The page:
I train for marathons (I have a race in 2 weeks) and ran my first ultra this spring. My diet remains the same (I don't "carbo" load or change my protein intake... I'm also vegan) leading up to the race.

Eating 2-3 hours beforehand is a good way to avoid problems. Let your guts and your insulin settle down. I like peanut butter or almond butter toast for this purpose but the fat & protein in that is less digestible than it could be. Maybe jam toast or oatmeal would be a safer bet. Opting for sports drink like tailwind instead of water during the race could give you some extra margin. For marathons I take an energy gel every 8 to 10 km before I bonk (I like Huma which tastes great and is digestible) With or without caffeine (your preference)
thank you so much. The race starts at 9am, sign up at 7am. Leaving the house at 6am. Probably make something at the house and eat it on the way I guess.

Thank you so much.
 

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Forget about all this and just do what you usually do. If you go do something weird (like huge plate of pasta for breakfast) and you have never done this before, it's going to make you way more problems, then benefits. So keep it like you are used to. Might not be perfect, but it will still be better then something that should be perfect, but you are not used to.
I train for marathons (I have a race in 2 weeks) and ran my first ultra this spring. My diet remains the same (I don't "carbo" load or change my protein intake... I'm also vegan) leading up to the race.
These

"Carbo loading" is BS anyway. If you want to carb load, you need to be doing that weeks in advance as a part of your training, not the night before. So ignore any of that.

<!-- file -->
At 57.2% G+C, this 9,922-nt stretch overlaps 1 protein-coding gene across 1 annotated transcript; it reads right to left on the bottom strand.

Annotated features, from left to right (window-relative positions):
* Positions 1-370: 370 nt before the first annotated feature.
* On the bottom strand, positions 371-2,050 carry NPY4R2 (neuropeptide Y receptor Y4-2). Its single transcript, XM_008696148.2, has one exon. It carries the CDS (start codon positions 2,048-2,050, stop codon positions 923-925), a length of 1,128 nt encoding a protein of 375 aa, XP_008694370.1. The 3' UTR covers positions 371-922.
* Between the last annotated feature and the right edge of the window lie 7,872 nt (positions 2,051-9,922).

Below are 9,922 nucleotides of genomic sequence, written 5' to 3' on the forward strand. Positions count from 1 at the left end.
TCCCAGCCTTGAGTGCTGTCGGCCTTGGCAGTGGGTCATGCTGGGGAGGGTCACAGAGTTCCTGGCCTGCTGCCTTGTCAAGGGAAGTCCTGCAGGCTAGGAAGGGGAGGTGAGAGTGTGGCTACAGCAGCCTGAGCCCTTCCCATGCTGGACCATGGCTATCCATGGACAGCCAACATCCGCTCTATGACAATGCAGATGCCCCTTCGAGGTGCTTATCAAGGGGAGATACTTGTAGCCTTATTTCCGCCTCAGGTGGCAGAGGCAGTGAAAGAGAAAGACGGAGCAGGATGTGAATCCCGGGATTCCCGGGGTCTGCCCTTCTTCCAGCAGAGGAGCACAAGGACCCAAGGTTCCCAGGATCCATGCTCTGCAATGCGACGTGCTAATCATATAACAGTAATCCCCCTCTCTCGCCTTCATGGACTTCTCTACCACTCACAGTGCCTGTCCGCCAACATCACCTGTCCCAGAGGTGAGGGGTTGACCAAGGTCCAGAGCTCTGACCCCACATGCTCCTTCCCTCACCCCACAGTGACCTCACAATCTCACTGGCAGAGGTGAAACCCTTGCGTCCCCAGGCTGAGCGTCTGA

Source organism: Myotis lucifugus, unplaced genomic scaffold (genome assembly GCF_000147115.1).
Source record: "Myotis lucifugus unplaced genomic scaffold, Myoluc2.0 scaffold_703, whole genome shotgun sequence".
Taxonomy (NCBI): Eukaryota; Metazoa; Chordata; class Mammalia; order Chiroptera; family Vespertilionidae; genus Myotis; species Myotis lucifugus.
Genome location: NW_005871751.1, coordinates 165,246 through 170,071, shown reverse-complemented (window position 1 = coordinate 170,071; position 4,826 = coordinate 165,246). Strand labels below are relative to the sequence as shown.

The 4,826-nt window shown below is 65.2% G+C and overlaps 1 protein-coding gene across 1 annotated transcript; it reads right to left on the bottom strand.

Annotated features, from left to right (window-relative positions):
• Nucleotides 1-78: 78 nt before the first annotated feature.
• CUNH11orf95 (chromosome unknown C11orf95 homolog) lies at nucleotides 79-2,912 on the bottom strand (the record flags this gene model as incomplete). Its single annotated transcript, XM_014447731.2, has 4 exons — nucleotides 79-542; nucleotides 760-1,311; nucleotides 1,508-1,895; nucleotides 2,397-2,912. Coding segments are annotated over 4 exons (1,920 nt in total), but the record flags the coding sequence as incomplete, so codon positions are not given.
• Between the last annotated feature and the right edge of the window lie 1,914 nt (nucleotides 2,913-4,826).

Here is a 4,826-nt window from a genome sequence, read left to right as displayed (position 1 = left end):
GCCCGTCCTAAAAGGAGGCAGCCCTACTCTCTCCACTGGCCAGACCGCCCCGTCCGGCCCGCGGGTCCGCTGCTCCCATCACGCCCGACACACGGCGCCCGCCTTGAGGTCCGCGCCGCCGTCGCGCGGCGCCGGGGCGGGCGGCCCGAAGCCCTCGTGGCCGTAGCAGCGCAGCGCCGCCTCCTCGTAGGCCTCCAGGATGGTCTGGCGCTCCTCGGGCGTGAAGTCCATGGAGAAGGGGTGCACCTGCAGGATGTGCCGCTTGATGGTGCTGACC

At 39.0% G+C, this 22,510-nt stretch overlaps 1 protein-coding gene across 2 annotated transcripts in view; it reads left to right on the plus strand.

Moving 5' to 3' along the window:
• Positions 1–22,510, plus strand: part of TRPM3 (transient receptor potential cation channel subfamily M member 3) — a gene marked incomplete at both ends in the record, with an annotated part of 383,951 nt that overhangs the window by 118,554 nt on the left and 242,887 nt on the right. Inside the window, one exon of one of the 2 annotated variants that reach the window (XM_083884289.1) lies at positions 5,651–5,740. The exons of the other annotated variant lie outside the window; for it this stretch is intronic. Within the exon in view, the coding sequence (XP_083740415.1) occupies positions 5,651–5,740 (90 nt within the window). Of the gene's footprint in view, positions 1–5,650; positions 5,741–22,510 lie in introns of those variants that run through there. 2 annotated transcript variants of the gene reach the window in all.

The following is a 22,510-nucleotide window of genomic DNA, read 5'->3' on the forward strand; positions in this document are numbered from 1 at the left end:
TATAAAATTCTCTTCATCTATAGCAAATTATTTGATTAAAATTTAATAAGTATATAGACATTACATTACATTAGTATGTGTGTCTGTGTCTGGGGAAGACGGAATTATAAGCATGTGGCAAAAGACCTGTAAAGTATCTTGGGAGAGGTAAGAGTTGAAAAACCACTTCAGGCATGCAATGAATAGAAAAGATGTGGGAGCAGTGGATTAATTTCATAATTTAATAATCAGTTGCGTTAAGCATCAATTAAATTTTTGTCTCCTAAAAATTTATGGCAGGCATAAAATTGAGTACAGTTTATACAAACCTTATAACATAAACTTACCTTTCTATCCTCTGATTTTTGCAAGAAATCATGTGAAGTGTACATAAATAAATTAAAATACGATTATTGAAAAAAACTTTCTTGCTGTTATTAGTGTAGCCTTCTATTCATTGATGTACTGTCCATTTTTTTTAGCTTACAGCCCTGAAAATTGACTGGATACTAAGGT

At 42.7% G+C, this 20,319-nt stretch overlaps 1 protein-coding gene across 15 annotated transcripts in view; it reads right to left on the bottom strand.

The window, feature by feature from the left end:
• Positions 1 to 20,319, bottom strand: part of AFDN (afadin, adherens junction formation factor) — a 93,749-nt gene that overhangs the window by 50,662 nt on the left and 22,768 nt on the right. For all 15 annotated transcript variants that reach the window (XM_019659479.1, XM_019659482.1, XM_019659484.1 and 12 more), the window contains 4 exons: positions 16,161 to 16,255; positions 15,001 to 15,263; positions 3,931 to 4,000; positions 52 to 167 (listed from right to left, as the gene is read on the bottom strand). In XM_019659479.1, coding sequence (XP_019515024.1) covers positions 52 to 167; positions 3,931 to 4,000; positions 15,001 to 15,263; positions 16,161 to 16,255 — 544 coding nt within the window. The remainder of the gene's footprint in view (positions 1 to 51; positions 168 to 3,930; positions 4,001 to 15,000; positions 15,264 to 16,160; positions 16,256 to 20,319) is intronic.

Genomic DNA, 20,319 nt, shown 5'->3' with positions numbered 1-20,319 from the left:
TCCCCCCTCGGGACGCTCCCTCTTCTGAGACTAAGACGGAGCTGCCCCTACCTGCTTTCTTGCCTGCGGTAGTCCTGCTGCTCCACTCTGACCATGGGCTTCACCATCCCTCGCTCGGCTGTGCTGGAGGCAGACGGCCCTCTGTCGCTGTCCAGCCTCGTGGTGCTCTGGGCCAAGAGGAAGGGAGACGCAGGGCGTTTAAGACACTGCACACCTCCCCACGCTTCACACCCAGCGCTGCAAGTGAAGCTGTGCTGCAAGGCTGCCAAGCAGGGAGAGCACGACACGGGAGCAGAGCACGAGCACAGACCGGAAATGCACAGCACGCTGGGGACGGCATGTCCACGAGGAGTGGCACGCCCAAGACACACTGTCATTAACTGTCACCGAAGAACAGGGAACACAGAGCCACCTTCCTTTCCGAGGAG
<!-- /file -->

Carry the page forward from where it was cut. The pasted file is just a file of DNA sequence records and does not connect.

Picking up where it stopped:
Don't do anything unusual that you haven't done in any of your training rides. Experiment in training, stick with what works in your event.

I am running a 50k in a couple of months. Some people don't even call that a "real" ultra. 50k on a bike is closer to my regular XC racing (20-25 miles), with endurance racing being two laps of the XC course (or more).
 

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These

"Carbo loading" is BS anyway. If you want to carb load, you need to be doing that weeks in advance as a part of your training, not the night before. So ignore any of that.
It's widely accepted among sports physiologists that carb loading starting 48 hours before an event works and most pro athletes follow that advice. Having a full store of glycogen before any big effort is an advantage.
 

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It's widely accepted among sports physiologists that carb loading starting 48 hours before an event works and most pro athletes follow that advice. Having a full store of glycogen before any big effort is an advantage.
Yes, after having been doing it for weeks before for your longest training sessions to know what works with your body. And then even still your meals should be small, carb based meals that won't mess up your stomach. Which is NOT this:

Tons of carbs the night before and tons more carbs 3 hours before the race.
You are better off being consistent the days before your A event.
 

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You are better off being consistent the days before your A event.
I agree, for the most part anyway. I think it's best to consistently fuel yourself well before any long and/or tough ride and carbs are the best fuel. It seems logical that a longer ride will require more fuel so I always eat more for those.

Definitely it's good to try out anything different before a big event but for most I doubt that it requires too much adaptation to have something like a big plate of pasta the night before and a big bowl of oatmeal 3 hours before a race and do pretty well with it. Both are simple & easily digestible energy sources.